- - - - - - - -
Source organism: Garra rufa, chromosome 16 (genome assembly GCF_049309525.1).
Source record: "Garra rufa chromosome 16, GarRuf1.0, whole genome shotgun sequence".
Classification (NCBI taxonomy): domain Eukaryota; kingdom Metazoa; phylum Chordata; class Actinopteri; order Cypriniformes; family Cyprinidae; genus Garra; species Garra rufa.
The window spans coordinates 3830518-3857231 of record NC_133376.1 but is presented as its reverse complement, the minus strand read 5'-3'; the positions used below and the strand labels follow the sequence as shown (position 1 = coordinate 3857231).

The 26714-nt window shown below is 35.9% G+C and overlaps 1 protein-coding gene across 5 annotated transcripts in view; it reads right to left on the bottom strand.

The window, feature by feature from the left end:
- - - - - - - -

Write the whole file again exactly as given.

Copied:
Source organism: Garra rufa, chromosome 16 (genome assembly GCF_049309525.1).
Source record: "Garra rufa chromosome 16, GarRuf1.0, whole genome shotgun sequence".
Classification (NCBI taxonomy): domain Eukaryota; kingdom Metazoa; phylum Chordata; class Actinopteri; order Cypriniformes; family Cyprinidae; genus Garra; species Garra rufa.
The window spans coordinates 3830518-3857231 of record NC_133376.1 but is presented as its reverse complement, the minus strand read 5'-3'; the positions used below and the strand labels follow the sequence as shown (position 1 = coordinate 3857231).

The 26714-nt window shown below is 35.9% G+C and overlaps 1 protein-coding gene across 5 annotated transcripts in view; it reads right to left on the bottom strand.

The window, feature by feature from the left end: